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An excerpt from www.HouseOfNames.com archives copyright 2000 - 2016


The present generation of the Cunner family is only the most recent to bear a name that dates back to the ancient Anglo-Saxon culture of Britain. Their name comes from having lived in a small valley. The surname Cunner is derived from the Old English word cumb, which means valley. The surname Cunner belongs to the large class of Anglo-Saxon topographic surnames, which were given to people who resided near physical features such as hills, streams, churches, or types of trees.

Cunner Early Origins



The surname Cunner was first found in Sussex where they held a family seat from very ancient times.

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Cunner Spelling Variations


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Cunner Spelling Variations



Until the dictionary, an invention of only the last few hundred years, the English language lacked any comprehensive system of spelling rules. Consequently, spelling variations in names are frequently found in early Anglo-Saxon and later Anglo-Norman documents. One person's name was often spelled several different ways over a lifetime. The recorded variations of Cunner include Comber, Comer, Commber, Commer, Combers, Commers and others.

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Cunner Early History


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Cunner Early History



This web page shows only a small excerpt of our Cunner research. Another 143 words (10 lines of text) covering the years 1260, 1296, 1575, 1653, 1631, 1645, 1645, 1699 and 1689 are included under the topic Early Cunner History in all our PDF Extended History products and printed products wherever possible.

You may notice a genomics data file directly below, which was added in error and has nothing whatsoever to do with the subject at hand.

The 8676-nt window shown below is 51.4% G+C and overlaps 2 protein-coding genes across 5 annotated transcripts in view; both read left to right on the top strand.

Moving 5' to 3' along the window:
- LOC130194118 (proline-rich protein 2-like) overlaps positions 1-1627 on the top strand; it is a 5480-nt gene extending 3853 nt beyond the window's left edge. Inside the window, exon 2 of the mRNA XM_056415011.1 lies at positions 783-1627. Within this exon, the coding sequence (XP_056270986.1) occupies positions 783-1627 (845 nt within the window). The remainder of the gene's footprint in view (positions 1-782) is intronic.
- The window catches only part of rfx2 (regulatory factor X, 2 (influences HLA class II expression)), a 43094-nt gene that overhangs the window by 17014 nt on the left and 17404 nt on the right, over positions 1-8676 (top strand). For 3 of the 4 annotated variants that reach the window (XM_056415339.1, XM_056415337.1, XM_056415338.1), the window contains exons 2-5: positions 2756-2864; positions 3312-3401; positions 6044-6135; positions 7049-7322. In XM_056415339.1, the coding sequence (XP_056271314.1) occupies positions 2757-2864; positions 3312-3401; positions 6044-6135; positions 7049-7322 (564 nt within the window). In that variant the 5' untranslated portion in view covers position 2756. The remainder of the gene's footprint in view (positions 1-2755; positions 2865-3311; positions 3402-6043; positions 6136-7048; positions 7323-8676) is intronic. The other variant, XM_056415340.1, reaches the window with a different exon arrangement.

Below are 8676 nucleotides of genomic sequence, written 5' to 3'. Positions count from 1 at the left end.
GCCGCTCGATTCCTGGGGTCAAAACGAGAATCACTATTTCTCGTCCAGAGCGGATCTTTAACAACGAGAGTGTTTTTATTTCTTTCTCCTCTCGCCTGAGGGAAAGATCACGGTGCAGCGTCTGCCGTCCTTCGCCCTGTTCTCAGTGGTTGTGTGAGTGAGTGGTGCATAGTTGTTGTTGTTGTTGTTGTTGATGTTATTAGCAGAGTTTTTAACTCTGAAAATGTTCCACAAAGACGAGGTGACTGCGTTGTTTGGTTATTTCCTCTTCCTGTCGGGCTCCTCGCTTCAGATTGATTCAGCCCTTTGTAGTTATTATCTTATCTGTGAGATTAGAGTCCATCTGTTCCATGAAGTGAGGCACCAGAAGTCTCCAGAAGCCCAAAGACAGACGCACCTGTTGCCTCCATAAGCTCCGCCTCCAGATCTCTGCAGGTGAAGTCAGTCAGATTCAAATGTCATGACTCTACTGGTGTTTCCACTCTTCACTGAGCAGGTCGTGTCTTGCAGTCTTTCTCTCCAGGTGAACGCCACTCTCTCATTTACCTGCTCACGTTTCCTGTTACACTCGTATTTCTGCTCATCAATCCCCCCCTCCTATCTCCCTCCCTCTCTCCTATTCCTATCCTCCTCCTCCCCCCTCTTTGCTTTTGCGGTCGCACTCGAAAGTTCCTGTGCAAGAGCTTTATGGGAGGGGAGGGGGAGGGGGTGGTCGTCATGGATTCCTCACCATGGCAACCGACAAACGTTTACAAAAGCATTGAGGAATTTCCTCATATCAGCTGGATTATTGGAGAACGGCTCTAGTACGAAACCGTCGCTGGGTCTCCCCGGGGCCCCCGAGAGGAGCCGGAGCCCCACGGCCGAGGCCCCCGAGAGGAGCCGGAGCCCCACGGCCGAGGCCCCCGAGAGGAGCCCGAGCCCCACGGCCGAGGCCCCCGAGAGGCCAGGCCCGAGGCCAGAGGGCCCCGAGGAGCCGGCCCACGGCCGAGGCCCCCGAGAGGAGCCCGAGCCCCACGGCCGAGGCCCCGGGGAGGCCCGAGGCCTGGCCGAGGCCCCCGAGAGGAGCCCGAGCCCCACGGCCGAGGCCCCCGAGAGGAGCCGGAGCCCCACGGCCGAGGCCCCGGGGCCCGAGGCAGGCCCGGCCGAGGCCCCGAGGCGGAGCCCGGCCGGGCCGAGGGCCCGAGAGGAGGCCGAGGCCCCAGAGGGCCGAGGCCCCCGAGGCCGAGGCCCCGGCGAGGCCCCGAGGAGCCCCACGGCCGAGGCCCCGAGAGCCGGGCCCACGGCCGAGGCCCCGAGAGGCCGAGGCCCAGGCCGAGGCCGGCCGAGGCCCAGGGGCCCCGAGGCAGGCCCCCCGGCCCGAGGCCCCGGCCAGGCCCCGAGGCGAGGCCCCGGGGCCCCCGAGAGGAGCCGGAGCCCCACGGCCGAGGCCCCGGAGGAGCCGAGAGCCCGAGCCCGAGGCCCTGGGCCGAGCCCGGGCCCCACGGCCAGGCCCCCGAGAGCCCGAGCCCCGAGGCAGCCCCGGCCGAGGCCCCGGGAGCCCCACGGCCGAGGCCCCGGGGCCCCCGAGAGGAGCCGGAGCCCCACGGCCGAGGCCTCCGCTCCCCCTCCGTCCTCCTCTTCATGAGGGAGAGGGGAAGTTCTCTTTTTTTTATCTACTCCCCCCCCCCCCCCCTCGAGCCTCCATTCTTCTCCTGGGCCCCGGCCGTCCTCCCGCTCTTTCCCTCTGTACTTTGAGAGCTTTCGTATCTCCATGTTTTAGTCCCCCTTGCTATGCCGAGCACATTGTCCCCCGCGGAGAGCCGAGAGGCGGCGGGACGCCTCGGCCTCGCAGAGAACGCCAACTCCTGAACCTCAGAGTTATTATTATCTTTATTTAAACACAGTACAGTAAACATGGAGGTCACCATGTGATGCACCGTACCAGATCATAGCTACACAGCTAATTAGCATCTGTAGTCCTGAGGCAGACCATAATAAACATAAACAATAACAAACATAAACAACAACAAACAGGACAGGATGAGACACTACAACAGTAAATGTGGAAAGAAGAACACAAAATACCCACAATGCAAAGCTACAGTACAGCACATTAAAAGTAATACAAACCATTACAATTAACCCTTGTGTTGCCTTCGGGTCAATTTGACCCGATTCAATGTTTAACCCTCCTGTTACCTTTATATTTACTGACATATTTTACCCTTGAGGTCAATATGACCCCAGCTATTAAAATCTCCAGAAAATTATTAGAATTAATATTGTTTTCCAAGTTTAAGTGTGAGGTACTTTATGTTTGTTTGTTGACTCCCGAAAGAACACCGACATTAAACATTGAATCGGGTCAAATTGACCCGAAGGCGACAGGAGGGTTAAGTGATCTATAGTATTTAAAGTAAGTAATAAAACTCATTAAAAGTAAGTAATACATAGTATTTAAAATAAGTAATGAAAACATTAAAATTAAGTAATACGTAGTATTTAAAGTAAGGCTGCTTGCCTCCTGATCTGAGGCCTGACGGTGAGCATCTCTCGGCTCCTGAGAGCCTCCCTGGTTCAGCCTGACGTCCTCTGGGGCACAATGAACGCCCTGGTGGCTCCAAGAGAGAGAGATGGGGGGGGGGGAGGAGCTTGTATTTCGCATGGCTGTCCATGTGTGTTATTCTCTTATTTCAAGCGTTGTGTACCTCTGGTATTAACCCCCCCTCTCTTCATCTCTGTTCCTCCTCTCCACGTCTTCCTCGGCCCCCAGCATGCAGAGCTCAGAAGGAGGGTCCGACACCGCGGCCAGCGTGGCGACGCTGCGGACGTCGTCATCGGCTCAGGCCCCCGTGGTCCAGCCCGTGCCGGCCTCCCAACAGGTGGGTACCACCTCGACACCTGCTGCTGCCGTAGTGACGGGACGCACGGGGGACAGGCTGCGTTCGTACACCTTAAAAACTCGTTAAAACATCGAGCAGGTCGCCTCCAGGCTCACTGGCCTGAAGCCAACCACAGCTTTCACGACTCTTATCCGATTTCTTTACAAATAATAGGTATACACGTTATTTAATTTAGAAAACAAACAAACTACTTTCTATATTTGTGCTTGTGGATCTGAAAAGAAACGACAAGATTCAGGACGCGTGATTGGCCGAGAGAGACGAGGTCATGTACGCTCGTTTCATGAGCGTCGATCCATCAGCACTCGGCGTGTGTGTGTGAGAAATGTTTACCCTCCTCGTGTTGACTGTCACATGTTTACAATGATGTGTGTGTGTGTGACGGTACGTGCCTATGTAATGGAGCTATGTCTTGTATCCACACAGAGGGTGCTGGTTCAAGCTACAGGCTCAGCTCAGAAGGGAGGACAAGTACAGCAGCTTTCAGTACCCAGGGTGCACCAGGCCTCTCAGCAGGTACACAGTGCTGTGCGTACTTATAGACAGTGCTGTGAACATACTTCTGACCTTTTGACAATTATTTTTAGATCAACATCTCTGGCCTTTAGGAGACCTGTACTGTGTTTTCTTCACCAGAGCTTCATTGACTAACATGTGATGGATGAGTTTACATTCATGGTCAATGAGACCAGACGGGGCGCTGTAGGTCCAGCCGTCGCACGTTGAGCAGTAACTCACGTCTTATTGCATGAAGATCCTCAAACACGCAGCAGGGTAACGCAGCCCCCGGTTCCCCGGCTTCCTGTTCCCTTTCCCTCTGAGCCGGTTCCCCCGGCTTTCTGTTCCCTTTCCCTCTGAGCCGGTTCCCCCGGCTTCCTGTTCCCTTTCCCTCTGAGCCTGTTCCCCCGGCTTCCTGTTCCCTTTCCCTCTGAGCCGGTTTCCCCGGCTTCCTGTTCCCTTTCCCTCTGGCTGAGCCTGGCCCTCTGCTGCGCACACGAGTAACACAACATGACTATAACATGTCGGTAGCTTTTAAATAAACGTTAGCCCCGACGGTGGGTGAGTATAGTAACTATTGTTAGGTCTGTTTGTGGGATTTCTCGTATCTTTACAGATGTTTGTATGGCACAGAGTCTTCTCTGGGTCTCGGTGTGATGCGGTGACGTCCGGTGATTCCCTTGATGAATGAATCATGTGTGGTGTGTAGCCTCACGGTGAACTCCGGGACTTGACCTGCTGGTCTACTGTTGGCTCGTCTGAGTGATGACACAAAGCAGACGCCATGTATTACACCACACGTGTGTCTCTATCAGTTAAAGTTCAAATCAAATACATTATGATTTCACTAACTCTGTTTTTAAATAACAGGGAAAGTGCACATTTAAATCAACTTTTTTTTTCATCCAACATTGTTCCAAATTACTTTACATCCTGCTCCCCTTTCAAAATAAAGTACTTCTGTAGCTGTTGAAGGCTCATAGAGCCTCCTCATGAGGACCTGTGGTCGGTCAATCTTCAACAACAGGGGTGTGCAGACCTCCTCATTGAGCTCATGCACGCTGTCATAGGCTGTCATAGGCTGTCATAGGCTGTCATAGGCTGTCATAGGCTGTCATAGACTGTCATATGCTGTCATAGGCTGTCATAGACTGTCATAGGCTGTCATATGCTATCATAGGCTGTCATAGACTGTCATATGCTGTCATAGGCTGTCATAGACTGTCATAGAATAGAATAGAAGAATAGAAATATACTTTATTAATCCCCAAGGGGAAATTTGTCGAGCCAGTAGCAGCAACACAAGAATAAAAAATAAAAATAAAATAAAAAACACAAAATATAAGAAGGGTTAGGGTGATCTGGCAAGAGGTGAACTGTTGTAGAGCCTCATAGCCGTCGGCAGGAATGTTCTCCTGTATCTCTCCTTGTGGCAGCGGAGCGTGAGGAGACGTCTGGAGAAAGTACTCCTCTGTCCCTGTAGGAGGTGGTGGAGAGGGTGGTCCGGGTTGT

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Cunner Early Notables (pre 1700)


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Cunner Early Notables (pre 1700)



Another 38 words (3 lines of text) are included under the topic Early Cunner Notables in all our PDF Extended History products and printed products wherever possible.

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Cunner In Ireland


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Cunner In Ireland



Some of the Cunner family moved to Ireland, but this topic is not covered in this excerpt. Another 51 words (4 lines of text) about their life in Ireland is included in all our PDF Extended History products and printed products wherever possible.

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The Great Migration


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The Great Migration



Thousands of English families boarded ships sailing to the New World in the hope of escaping the unrest found in England at this time. Although the search for opportunity and freedom from persecution abroad took the lives of many because of the cramped conditions and unsanitary nature of the vessels, the opportunity perceived in the growing colonies of North America beckoned. Many of the settlers who survived the journey went on to make important contributions to the transplanted cultures of their adopted countries. The Cunner were among these contributors, for they have been located in early North American records: